There is a well-known hierarchy between accounts in any given network. Accounts are always categorized as low-access level accounts, mid-access accounts, and privileged accounts that have access to the most critical data and sections of the network. Respecting this hierarchy and protecting privileged accounts will keep you safe from rapid cybersecurity attacks and data losses. What you have to learn first is that there are different types of privilege escalation, as well as a couple of ways you can prevent it from happening.
What is Privilege Escalation?
To begin with, privilege escalation refers to a scenario where a hacker gains unauthorized access to a network and hijacks the privileged account to quickly work their way to the most critical data. When breaching a network, hackers usually attempt to compromise the privileged account as quickly as possible to expand their access and movement within the system.
Once they reach the privileged account, the attack continues to develop even more rapidly, thus lowering your chances of responding in time. In most cases, once it comes down to privilege escalation, there’s not much you can do to prevent data loss and damage within the network. Therefore, you can understand why preventing privilege escalation is such an important thing to do.
In most cases, hackers can easily gain control of a low-level account within a network. They use this account to work their way up and exploit the network’s weaknesses and misconfigurations until they hit the jackpot - the privileged account that provides them access to the core of the system from where they can exfiltrate all the important data.
Types of Privilege Escalation
There are two different types of privilege escalation that you should keep in mind:
Vertical privilege escalation - This is the “easier” type of escalation where hackers use email phishing techniques to get direct access to the desired account. In order for this to work, the target has to fall for the phishing email, click on the link and submit their credentials on the fake site that directly sends the data to the hacker.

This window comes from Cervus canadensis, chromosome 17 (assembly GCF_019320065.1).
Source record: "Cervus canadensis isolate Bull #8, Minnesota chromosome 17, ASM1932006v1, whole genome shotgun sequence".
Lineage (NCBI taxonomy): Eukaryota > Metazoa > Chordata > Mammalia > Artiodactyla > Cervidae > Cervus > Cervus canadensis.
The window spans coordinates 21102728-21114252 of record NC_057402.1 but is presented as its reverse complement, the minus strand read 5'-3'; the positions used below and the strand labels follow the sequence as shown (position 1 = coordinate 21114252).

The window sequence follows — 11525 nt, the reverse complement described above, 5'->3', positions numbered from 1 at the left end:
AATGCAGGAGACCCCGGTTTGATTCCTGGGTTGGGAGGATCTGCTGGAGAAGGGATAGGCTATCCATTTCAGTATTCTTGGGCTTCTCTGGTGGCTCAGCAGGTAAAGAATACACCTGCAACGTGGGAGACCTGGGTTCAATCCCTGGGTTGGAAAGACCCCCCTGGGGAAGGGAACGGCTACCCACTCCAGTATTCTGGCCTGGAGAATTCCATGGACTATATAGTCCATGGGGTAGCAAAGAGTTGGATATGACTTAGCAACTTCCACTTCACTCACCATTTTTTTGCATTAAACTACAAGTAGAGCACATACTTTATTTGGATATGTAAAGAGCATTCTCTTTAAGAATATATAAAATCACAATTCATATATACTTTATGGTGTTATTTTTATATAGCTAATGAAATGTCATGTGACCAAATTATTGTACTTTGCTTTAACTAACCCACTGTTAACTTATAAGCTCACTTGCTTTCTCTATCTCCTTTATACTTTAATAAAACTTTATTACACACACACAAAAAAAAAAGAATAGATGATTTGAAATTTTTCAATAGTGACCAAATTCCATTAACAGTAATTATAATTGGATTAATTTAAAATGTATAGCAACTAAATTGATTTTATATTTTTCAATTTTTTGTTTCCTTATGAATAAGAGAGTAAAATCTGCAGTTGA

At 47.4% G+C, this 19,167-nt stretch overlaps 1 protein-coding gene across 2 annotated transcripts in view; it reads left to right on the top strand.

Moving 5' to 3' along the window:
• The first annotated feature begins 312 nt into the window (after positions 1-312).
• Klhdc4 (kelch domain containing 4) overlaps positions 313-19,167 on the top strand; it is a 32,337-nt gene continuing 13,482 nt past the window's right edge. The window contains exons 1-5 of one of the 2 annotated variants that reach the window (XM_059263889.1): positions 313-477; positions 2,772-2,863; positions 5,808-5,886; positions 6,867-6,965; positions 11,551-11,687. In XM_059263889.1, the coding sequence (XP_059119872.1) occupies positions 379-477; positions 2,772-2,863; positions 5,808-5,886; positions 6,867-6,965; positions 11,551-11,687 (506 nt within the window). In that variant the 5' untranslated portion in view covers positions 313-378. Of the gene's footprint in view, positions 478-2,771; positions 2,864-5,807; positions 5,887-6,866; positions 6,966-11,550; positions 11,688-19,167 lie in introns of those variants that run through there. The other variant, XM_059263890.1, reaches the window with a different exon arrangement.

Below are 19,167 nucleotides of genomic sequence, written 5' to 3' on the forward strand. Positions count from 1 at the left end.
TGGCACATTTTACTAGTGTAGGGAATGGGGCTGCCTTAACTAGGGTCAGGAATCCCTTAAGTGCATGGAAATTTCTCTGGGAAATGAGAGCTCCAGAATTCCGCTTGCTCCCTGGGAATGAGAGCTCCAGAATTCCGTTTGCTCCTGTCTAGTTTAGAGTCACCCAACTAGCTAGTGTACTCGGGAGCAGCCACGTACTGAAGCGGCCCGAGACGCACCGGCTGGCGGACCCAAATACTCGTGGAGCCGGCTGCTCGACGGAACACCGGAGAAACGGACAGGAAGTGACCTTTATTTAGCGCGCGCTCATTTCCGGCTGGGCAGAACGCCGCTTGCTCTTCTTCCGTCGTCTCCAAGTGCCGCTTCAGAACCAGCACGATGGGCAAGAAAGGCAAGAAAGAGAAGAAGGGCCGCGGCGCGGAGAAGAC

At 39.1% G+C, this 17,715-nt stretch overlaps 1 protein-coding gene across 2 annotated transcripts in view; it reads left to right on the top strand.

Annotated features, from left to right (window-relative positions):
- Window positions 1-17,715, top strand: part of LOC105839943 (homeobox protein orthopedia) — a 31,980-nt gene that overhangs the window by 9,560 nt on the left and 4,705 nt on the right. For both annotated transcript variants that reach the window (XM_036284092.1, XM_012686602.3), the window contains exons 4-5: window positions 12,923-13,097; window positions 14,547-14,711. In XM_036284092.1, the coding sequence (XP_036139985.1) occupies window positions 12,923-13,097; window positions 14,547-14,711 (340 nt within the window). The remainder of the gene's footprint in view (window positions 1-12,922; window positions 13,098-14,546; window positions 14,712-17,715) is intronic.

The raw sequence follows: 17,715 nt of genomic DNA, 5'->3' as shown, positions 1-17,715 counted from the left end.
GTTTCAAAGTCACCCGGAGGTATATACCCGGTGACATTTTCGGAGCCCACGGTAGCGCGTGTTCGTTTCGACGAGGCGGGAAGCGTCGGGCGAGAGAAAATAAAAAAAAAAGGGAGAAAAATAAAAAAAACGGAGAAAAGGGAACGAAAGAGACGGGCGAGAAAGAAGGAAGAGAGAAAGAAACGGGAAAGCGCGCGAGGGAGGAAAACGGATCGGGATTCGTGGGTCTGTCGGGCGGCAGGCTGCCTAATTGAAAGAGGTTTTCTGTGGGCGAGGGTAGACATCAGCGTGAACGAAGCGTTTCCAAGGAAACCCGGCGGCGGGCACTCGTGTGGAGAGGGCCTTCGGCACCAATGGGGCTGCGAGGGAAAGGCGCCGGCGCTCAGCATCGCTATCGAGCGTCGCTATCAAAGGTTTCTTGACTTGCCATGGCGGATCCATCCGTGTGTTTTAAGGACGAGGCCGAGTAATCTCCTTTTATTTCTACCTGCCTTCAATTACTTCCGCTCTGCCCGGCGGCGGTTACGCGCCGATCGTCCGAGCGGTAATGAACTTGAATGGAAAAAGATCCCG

Horizontal privilege escalation - This is the more complex option where hackers go a step further to elevate the permissions with the account they obtain through the phishing email. Once they gain access to the initial account, they start aiming for admin privileges by using a variety of techniques to exploit security vulnerabilities. These techniques include Kernel exploits, user enumeration, exploiting SUID executables, access token manipulation, and many others.
How to Prevent Privilege Escalation
Privilege escalation exploits both human psychology and security vulnerabilities, which makes it exceptionally difficult to defend against. In order to secure your privileged accounts, your organization’s improving the privileged account management habits. Always keep an up-to-date list of all privileged accounts in your network at a secure location and make sure all low-level accounts are properly optimized. No account should have more access to data than it is necessary.
By minimizing the number of privileged accounts and limiting access based on the account hierarchy, you will significantly reduce the chances of a cyber-attack evolving at rapid speed. Moreover, make sure to maintain strong password policies and protect each account, regardless of its access level. Use two-factor authentication wherever possible to add an extra layer of security and slow the hackers down in case of a cyber-attack.
Since account breaches often happen due to human error, it is best to put together some type of cybersecurity awareness training for your employees. That way you can make sure everyone is on the same page when it comes to password management and the overall implementation of security measures that aim to prevent privilege escalation.